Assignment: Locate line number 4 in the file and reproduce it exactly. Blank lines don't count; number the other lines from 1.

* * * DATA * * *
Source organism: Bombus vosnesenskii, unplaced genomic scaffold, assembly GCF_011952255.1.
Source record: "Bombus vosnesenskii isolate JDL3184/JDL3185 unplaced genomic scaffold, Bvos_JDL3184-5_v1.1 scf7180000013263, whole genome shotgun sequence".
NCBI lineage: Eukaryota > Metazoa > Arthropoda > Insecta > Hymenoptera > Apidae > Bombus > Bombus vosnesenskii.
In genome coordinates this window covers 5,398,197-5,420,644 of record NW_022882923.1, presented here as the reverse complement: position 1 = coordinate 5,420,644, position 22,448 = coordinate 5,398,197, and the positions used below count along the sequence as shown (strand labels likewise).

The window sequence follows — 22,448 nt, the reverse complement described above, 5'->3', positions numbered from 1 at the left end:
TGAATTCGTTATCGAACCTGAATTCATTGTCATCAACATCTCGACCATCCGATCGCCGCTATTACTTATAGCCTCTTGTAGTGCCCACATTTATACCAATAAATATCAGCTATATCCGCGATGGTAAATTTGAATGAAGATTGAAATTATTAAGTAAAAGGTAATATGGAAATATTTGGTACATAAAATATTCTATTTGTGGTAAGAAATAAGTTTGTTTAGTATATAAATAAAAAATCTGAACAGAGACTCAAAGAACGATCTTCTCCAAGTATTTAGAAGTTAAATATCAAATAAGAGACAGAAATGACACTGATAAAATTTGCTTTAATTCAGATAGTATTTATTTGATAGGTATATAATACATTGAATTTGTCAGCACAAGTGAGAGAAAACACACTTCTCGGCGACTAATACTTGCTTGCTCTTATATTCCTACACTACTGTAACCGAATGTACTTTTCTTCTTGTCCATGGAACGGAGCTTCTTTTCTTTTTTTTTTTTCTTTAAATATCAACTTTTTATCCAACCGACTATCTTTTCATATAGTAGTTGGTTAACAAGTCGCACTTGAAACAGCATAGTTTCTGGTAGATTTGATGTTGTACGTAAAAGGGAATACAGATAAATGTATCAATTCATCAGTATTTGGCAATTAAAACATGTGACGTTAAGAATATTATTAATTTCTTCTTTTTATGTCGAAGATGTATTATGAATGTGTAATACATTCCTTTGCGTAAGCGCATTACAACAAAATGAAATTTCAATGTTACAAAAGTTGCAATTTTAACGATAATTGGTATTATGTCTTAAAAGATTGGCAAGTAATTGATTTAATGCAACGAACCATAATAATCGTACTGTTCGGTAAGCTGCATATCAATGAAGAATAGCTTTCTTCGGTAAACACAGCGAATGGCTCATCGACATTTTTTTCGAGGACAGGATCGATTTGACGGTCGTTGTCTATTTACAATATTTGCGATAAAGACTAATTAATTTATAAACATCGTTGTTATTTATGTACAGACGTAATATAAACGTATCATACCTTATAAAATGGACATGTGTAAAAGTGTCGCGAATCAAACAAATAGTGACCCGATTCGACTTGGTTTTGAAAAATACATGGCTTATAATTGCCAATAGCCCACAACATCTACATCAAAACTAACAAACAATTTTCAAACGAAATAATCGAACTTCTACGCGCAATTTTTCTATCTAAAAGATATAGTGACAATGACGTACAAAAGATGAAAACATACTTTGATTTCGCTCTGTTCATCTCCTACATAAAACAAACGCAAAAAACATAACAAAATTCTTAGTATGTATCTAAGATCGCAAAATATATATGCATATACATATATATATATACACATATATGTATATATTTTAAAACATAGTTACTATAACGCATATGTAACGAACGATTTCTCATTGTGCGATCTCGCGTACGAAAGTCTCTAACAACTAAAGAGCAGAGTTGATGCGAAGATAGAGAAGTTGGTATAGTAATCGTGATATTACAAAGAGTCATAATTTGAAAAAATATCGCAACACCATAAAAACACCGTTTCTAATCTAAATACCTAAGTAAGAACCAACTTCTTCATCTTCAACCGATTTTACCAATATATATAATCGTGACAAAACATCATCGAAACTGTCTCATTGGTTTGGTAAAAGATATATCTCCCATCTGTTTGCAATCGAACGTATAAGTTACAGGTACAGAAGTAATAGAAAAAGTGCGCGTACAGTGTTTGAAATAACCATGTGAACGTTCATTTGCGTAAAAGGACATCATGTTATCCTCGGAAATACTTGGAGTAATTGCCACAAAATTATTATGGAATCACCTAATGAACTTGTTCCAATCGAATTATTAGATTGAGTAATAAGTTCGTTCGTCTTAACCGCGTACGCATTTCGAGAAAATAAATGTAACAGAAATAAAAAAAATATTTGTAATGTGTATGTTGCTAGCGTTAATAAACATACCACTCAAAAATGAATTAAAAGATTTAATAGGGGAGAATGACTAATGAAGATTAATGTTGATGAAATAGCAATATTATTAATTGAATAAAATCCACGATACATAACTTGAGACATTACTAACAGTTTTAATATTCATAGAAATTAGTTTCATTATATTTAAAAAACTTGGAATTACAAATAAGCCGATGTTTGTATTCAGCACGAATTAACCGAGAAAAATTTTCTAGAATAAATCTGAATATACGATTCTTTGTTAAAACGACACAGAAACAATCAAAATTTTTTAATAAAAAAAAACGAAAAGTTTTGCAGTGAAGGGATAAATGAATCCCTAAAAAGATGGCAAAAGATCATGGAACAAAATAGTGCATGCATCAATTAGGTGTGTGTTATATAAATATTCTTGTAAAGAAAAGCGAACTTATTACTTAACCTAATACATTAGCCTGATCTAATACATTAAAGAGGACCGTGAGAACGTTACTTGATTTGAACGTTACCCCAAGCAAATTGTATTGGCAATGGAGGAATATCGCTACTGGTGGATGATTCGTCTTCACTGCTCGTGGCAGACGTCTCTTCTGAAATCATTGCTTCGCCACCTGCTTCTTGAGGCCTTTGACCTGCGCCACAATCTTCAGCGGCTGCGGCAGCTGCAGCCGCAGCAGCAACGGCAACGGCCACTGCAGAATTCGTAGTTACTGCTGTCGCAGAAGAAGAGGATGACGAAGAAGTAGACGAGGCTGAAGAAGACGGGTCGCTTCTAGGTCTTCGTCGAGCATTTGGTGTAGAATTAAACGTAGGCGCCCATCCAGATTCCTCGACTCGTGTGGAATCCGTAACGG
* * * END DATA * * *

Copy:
In genome coordinates this window covers 5,398,197-5,420,644 of record NW_022882923.1, presented here as the reverse complement: position 1 = coordinate 5,420,644, position 22,448 = coordinate 5,398,197, and the positions used below count along the sequence as shown (strand labels likewise).